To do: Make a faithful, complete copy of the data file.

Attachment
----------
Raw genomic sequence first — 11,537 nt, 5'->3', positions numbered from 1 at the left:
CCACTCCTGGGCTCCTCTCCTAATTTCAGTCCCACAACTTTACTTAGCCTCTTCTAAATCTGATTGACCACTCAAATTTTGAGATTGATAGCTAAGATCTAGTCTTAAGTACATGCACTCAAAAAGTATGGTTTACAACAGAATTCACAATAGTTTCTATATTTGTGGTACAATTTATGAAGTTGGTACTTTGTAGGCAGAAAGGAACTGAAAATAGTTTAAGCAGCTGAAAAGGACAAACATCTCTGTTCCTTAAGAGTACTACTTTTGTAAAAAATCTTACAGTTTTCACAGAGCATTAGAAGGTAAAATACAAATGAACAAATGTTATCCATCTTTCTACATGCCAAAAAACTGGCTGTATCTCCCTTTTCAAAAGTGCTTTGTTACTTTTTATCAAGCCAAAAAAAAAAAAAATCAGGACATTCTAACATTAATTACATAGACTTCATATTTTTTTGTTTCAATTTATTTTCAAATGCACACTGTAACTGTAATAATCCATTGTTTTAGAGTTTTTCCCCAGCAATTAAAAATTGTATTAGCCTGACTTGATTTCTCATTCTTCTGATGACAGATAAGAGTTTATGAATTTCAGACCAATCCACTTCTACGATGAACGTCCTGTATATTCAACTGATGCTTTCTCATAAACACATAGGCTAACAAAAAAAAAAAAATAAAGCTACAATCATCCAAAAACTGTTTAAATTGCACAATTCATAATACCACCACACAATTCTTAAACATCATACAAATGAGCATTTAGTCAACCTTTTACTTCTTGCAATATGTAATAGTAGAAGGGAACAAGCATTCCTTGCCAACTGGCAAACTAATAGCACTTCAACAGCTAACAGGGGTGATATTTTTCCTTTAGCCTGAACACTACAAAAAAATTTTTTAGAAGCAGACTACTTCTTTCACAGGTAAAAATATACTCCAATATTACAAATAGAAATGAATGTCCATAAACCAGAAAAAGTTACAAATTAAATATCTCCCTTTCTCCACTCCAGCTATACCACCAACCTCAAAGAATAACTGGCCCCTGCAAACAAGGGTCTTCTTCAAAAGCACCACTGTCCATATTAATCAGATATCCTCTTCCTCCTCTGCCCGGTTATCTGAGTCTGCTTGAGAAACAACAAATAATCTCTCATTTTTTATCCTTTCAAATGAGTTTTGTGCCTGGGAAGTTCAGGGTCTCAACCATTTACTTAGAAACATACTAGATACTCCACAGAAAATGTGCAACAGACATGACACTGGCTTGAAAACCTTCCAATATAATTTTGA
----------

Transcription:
Raw genomic sequence first — 11,537 nt, 5'->3', positions numbered from 1 at the left:
CCACTCCTGGGCTCCTCTCCTAATTTCAGTCCCACAACTTTACTTAGCCTCTTCTAAATCTGATTGACCACTCAAATTTTGAGATTGATAGCTAAGATCTAGTCTTAAGTACATGCACTCAAAAAGTATGGTTTACAACAGAATTCACAATAGTTTCTATATTTGTGGTACAATTTATGAAGTTGGTACTTTGTAGGCAGAAAGGAACTGAAAATAGTTTAAGCAGCTGAAAAGGACAAACATCTCTGTTCCTTAAGAGTACTACTTTTGTAAAAAATCTTACAGTTTTCACAGAGCATTAGAAGGTAAAATACAAATGAACAAATGTTATCCATCTTTCTACATGCCAAAAAACTGGCTGTATCTCCCTTTTCAAAAGTGCTTTGTTACTTTTTATCAAGCCAAAAAAAAAAAAAATCAGGACATTCTAACATTAATTACATAGACTTCATATTTTTTTGTTTCAATTTATTTTCAAATGCACACTGTAACTGTAATAATCCATTGTTTTAGAGTTTTTCCCCAGCAATTAAAAATTGTATTAGCCTGACTTGATTTCTCATTCTTCTGATGACAGATAAGAGTTTATGAATTTCAGACCAATCCACTTCTACGATGAACGTCCTGTATATTCAACTGATGCTTTCTCATAAACACATAGGCTAACAAAAAAAAAAAAATAAAGCTACAATCATCCAAAAACTGTTTAAATTGCACAATTCATAATACCACCACACAATTCTTAAACATCATACAAATGAGCATTTAGTCAACCTTTTACTTCTTGCAATATGTAATAGTAGAAGGGAACAAGCATTCCTTGCCAACTGGCAAACTAATAGCACTTCAACAGCTAACAGGGGTGATATTTTTCCTTTAGCCTGAACACTACAAAAAAATTTTTTAGAAGCAGACTACTTCTTTCACAGGTAAAAATATACTCCAATATTACAAATAGAAATGAATGTCCATAAACCAGAAAAAGTTACAAATTAAATATCTCCCTTTCTCCACTCCAGCTATACCACCAACCTCAAAGAATAACTGGCCCCTGCAAACAAGGGTCTTCTTCAAAAGCACCACTGTCCATATTAATCAGATATCCTCTTCCTCCTCTGCCCGGTTATCTGAGTCTGCTTGAGAAACAACAAATAATCTCTCATTTTTTATCCTTTCAAATGAGTTTTGTGCCTGGGAAGTTCAGGGTCTCAACCATTTACTTAGAAACATACTAGATACTCCACAGAAAATGTGCAACAGACATGACACTGGCTTGAAAACCTTCCAATATAATTTTGA